U.S. Energy Information Administration - EIA - Independent Statistics and Analysis
U.S. Natural Gas Imports & Exports 2011
With data for 2011 | Release date: July 18, 2012 | full report
In the face of unprecedented levels of domestic natural gas production, net imports of natural gas into the United States fell 25 percent in 2011. Net imports as a percentage of total natural gas consumption decreased to around 8 percent in 2011. A combination of both higher exports and lower imports led to a decline in net imports. Based on preliminary data for 2011, domestic dry natural gas production increased by about 8 percent to 23,000 billion cubic feet (Bcf) in 2011 while total natural gas delivered to consumers increased to a lesser degree, rising by just 2 percent during the same period. This combination led to greater domestic natural gas supply and relatively low prices in the United States, thus reducing U.S. reliance on foreign natural gas. It also widened the price differential between Henry Hub and foreign markets outside of North America, making liquefied natural gas (LNG) exports more attractive than ever before. By the end of 2011, seven project sponsors applied to the Department of Energy (DOE) for authorization to export domestic LNG to foreign countries. As of June 30, 2012, Sabine Pass Liquefaction LLC has been the only terminal that received DOE's approval to export domestic LNG to both Free Trade Agreement and non-Free Trade Agreement countries.
Strong natural gas exports and lower imports reduced net imports to around 1,949 Bcf, the lowest level since 1992.
- Total imports decreased by 8 percent to 3,456 Bcf in 2011. Pipeline and LNG imports decreased by 6 percent to 3,107 Bcf and by 19 percent to 349 Bcf, respectively.
- Total exports increased by 34 percent to 1,507 Bcf in 2011. Pipeline exports and LNG re-exports increased by 34 percent to 1,436 Bcf and by 55 percent to 53 Bcf, respectively. LNG exports, which exclude re-export volumes, decreased by 41 percent to 18 Bcf. Growth in pipeline and LNG re-exports significantly exceeded the decline in LNG exports.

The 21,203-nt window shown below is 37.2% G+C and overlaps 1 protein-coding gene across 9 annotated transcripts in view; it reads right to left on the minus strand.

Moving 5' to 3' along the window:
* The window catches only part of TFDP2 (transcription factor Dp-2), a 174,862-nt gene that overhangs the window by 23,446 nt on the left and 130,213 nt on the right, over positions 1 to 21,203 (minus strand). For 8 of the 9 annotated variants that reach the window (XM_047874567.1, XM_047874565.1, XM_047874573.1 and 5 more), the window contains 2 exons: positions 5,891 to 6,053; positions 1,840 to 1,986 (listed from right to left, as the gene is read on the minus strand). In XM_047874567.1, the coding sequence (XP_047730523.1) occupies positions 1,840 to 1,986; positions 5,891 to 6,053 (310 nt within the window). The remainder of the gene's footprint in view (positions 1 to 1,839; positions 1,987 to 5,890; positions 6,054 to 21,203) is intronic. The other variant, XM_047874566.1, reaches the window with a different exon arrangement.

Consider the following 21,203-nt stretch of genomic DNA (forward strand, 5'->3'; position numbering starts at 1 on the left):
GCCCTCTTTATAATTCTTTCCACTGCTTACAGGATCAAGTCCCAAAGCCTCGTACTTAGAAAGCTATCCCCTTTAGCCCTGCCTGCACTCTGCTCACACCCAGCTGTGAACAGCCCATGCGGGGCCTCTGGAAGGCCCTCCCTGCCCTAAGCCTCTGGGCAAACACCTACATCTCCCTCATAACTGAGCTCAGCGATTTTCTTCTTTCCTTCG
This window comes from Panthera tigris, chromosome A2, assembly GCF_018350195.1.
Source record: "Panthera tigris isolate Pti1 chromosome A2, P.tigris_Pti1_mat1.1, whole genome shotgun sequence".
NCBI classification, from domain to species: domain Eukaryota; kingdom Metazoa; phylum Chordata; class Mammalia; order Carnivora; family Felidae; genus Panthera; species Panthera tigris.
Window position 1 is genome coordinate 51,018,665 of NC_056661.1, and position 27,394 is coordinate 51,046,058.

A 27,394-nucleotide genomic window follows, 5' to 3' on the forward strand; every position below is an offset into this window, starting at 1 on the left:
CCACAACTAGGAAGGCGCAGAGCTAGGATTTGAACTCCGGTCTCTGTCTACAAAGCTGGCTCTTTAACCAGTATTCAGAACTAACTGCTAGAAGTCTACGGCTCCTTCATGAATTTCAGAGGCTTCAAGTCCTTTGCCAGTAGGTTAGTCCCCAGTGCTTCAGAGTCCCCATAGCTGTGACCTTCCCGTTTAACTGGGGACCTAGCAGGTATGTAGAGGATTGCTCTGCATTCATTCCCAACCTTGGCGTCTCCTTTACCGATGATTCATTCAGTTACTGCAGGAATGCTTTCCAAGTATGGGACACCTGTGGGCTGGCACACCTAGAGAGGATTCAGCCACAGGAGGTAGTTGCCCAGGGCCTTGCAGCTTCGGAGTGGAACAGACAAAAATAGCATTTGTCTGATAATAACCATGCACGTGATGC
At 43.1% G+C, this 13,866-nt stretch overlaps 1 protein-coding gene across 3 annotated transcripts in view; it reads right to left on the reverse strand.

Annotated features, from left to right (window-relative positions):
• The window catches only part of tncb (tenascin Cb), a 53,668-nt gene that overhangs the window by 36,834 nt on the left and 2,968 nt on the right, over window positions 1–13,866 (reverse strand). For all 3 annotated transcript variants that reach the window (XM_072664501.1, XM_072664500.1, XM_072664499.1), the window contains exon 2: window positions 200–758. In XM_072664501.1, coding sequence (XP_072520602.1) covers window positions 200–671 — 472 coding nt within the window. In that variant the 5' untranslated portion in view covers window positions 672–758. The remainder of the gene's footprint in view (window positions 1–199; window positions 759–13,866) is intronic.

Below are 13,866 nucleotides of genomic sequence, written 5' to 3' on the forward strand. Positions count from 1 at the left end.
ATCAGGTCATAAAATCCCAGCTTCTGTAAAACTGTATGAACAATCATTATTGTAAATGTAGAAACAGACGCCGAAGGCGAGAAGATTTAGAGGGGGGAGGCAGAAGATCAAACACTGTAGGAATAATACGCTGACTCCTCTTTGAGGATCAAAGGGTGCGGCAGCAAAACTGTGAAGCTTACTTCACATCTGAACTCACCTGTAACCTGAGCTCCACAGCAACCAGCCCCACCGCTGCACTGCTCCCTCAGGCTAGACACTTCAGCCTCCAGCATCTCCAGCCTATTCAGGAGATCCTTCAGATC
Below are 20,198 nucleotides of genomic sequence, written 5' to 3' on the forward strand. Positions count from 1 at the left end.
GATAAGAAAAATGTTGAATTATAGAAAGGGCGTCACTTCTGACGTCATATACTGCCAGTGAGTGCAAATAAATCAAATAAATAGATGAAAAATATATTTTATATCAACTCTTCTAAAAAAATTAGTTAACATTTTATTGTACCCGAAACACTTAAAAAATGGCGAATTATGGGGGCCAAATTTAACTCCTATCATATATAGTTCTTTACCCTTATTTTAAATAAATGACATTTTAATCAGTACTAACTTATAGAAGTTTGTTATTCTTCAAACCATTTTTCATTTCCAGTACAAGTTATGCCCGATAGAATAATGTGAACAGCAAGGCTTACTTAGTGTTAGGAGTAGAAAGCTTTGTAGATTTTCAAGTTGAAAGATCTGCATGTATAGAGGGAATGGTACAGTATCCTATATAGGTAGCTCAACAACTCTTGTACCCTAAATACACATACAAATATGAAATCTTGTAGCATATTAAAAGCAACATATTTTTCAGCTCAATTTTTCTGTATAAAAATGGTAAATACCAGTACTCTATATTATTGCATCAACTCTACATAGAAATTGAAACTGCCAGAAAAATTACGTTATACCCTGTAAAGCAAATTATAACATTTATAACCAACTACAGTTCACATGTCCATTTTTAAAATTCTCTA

In 2011, the price differential between Henry Hub and both LNG exports and re-exports averaged about $6.59 per thousand cubic feet (Mcf), the highest level on record. LNG prices in the international markets have increased significantly within the last 2 years mostly because LNG prices in Asia and Europe are generally linked to crude oil prices, which have increased over the same period. At the same time, U.S. natural gas prices have decreased to about $3.91 per Mcf. These trends contributed to the price differential increase. However, the price difference between Henry Hub and both pipeline imports and exports remained stable compared with 2010's level.
- LNG import and LNG re-export prices increased about 14 percent and 36 percent, respectively, in 2011. The price difference between LNG re-exports and LNG imports was around $4.18 per Mcf. This price gap partially explained why U.S. LNG re-exports have increased significantly within the last 2 years.
- LNG export prices decreased slightly in 2011. The prices of domestic LNG to China were lower than the prices of domestic LNG to Japan, contributing to the overall decline in the prices of LNG exports.
- Pipeline import and export prices decreased about 8 percent, which was comparable to the Henry Hub price decrease in 2011.
Imports, exports and re-exports by country
Gross natural gas imports decreased by about 8 percent to 3,456 Bcf in 2011, the lowest level since 1998.